Not all markers on the Mississippi Blues Trail are in Mississippi. Some are in states outside Mississippi. This one commemorating The Blues Trail: Mississippi To Helena is just across the Mississippi River in downtown Helena, Arkansas.
It stands on Cherry Street, across from the Delta Cultural Center.
The GPS location of this marker is: N 34° 31.412′ W 90° 35.191′
The front of this marker reads:
“THE BLUES TRAIL: MISSISSIPPI TO HELENA – Helena played a vital role in blues history for artists from both sides of the Mississippi River. Once known as a “wide open” hot spot for music, gambling and nightlife, Helena was also the birthplace of “King Biscuit Time,” the groundbreaking KFFA radio show that began broadcasting blues to the Arkansas-Mississippi Delta in 1941. The program had logged over 15,000 broadcasts by 2009 and inspired Helena to launch its renowned King Biscuit Blues Festival in 1986.”
Helena, Arkansas does indeed have a storied place in Blues history but many of the original historic sites associated with the music are gone. KFFA Radio is still operating and still broadcasts King Biscuit Time but its original studios, where Sonny Boy Williamson II was the first host of King Biscuit Time in 1941, are no longer standing. There is nothing at the site to commemorate the original site of KFFA and its pioneering King Biscuit Time show.
The Interstate Grocery Company, which first sponsored the King Biscuit Time radio show in 1941 to promote its King Biscuit Flour, is no longer in business and its former business premises has been demolished.
The photo above shows the vacant lot at the intersection of Phillips Street and Walnut Street where the Interstate Grocery Company’s building once stood. This site is just one block from the Mississippi Blues Trail marker on Cherry Street. The last time we visited Helena there is nothing at the site to commemorate the Interstate Grocery Company and its role in Blues history.
Sonny Boy Williamson II lived in Helena, Arkansas at the time of his death in 1965. The boardinghouse at 429 1/2 Elm Street, where he died, and where he had lived off and on over the years during his visits to Helena, has been demolished and the site is now a vacant lot, about three blocks from the Mississippi Blues Trail marker on Cherry Street. The last time we visited Helena there was nothing at the Elm Street site to commemorate Sonny Boy Williamson. But, since our last visit, the Mississippi Blues Trail has erected a marker commemorating Sonny Boy Williamson In Helena on Phillips Street between Walnut Street and Market Alley..
Here’s a video of Robbie Robertson talking about meeting Sonny Boy Williamson in Helena, Arkansas in 1965:
There are other existing sites within a few blocks of the Mississippi Blues Trail marker on Cherry Street which may be of interest to Blues fans, but they are in derelict condition.
As one example, the two photos below show the building which includes the storefront of 119 Missouri Street, which, in the 1920’s and 1930’s, housed a jook joint called the Kit Kat Cafe. Robert Johnson lived in Helena at various times in the 1920’s and 1930’s and is reported to have been a regular performer at the Kit Kat Cafe.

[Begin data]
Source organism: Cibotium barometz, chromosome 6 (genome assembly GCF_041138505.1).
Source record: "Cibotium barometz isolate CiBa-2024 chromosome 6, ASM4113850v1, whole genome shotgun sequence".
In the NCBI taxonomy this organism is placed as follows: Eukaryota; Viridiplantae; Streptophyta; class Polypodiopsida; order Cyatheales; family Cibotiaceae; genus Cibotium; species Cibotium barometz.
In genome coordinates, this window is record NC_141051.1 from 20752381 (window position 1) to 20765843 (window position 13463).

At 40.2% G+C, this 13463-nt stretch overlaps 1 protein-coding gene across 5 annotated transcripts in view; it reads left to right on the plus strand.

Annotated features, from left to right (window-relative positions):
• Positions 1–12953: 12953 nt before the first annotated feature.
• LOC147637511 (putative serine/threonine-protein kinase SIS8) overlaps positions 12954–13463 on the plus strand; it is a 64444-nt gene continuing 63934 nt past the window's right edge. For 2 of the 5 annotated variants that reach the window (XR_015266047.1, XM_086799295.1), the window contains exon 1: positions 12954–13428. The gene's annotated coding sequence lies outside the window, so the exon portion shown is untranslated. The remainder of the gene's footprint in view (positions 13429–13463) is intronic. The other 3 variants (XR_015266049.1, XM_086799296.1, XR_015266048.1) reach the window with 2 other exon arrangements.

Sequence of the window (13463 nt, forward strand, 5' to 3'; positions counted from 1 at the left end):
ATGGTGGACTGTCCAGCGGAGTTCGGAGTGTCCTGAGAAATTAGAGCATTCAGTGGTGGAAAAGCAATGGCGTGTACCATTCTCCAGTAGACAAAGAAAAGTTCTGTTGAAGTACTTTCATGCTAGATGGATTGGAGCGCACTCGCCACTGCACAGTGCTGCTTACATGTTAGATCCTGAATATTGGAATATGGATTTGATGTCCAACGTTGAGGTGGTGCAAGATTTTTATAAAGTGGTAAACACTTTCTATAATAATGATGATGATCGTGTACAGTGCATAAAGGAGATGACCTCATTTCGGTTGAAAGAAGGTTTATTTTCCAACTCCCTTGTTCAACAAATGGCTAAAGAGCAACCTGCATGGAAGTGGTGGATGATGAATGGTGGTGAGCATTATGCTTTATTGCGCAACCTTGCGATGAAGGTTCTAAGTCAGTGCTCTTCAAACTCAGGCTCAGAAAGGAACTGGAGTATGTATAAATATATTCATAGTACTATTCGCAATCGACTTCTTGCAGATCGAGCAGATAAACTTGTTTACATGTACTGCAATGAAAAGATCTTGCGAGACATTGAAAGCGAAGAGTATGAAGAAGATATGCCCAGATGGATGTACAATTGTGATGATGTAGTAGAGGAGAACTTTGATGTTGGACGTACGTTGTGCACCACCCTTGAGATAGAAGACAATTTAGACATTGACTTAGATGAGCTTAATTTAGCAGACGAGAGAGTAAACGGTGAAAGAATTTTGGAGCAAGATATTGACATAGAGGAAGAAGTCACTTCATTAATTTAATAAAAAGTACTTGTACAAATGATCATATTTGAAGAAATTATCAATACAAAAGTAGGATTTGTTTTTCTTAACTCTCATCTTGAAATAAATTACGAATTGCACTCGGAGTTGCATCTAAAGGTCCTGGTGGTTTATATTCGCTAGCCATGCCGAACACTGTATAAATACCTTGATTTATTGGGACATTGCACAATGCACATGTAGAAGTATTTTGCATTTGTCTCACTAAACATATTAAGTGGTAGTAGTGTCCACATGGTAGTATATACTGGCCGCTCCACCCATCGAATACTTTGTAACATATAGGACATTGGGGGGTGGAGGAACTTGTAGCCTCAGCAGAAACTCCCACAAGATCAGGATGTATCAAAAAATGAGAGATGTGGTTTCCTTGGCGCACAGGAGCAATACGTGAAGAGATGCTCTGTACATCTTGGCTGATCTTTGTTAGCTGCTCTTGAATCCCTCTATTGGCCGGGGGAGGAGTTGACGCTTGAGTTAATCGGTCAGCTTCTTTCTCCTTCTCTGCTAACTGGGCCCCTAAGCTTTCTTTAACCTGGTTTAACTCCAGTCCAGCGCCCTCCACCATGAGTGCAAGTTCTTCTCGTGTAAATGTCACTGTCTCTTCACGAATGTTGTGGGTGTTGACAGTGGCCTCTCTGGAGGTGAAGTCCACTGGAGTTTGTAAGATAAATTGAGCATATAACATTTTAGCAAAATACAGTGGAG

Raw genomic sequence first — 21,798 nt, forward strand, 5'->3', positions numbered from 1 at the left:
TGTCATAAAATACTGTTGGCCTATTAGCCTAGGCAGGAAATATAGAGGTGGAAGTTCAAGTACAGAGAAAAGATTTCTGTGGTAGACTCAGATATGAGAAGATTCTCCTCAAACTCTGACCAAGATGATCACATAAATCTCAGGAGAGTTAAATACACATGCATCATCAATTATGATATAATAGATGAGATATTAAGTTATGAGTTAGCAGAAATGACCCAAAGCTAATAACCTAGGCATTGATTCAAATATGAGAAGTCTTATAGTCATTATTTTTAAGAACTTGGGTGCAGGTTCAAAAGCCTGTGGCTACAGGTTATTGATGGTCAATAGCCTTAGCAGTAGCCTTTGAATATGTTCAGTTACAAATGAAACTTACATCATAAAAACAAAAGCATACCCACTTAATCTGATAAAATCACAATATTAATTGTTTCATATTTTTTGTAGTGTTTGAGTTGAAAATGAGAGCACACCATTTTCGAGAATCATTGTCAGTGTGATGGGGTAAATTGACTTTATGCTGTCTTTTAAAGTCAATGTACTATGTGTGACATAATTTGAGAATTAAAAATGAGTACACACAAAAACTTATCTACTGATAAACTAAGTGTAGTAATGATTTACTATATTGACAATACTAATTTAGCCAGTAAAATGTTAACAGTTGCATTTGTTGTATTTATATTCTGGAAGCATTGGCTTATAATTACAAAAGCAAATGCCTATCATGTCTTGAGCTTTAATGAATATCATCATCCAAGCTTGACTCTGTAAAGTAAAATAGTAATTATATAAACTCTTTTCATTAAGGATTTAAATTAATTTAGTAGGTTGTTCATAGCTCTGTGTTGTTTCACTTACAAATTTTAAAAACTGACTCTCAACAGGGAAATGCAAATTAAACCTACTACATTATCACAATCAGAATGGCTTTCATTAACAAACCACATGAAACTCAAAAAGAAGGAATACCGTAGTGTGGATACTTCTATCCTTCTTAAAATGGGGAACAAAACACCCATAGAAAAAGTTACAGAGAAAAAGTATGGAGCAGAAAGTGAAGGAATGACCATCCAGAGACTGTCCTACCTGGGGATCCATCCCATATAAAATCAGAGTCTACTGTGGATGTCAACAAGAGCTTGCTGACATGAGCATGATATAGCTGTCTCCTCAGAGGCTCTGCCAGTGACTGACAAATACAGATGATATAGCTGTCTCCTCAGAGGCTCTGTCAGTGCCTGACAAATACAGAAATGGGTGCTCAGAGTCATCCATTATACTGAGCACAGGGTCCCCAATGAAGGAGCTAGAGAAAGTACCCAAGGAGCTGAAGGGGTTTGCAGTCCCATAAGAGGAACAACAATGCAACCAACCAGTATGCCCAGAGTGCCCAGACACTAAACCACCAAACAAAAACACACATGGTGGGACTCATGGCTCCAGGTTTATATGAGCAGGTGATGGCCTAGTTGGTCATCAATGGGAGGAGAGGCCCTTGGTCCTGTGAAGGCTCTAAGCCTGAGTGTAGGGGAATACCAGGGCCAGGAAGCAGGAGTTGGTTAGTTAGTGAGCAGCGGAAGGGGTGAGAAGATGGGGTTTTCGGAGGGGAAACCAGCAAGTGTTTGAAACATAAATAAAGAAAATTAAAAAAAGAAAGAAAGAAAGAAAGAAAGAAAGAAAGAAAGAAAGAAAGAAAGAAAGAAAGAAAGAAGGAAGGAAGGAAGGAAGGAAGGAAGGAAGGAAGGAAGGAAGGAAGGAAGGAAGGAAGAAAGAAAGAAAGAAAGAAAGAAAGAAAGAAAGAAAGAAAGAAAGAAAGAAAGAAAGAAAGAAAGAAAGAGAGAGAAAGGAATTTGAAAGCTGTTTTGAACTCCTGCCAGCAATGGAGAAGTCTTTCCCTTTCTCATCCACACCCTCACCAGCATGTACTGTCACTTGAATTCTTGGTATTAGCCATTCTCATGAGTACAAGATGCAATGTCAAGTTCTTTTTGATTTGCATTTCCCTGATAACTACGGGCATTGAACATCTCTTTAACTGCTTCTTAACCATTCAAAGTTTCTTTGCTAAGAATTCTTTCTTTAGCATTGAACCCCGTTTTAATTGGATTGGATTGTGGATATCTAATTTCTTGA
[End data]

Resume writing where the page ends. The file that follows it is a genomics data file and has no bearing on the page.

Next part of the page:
The building at 119 Missouri Street which once housed the Kit Kat Cafe is empty and appears derelict and abandoned. There is nothing commemorating Robert Johnson at this site.
Unfortunately, Helena, Arkansas has fallen on tough economic times and the evidence of economic hardship is plainly visible throughout the town in the numerous vacant lots and empty, deteriorating buildings.
The documentary The Search For Robert Johnson features some scenes shot in Helena.
In one scene John Hammond and Johnny Shines are recreating a 1920’s-30’s cutting session, in which blues musicians would play on opposite street corners and try to attract the attention of passersby away from other street musicians and toward themselves.
In that scene, John Hammond is playing in front of the derelict building at 201 Frank Frost Street (see the photo below) while Johnny Shines is playing on the corner directly across the street in front of the building that contains the former Kit Kat Cafe at 119 Missouri Street (see above).
Next door to the former Kit Kat Cafe, the building at 113 Missouri Street was once a liquor store called JB’s Spirit Shop, which was used in Chris Hunt’s 1992 documentary, The Search For Robert Johnson. This documentary featured bluesman Johnny Shines, who used to play with Robert Johnson, being interviewed in JB’s Spirit Shop. The building is now vacant, boarded up and seemingly derelict, as shown in the photo below.
Helena, Arkansas has a rich musical heritage and that history, with the potential tourism by music fans which it could potentially generate, is perhaps the way to turn around the town’s deterioration. It would be very encouraging to see Helena find ways to preserve those music history sites which still remain and use them to attract Blues fans to the town.
Hopefully, that can be done before these remaining Blues history sites in Helena are gone, like so many of the others.
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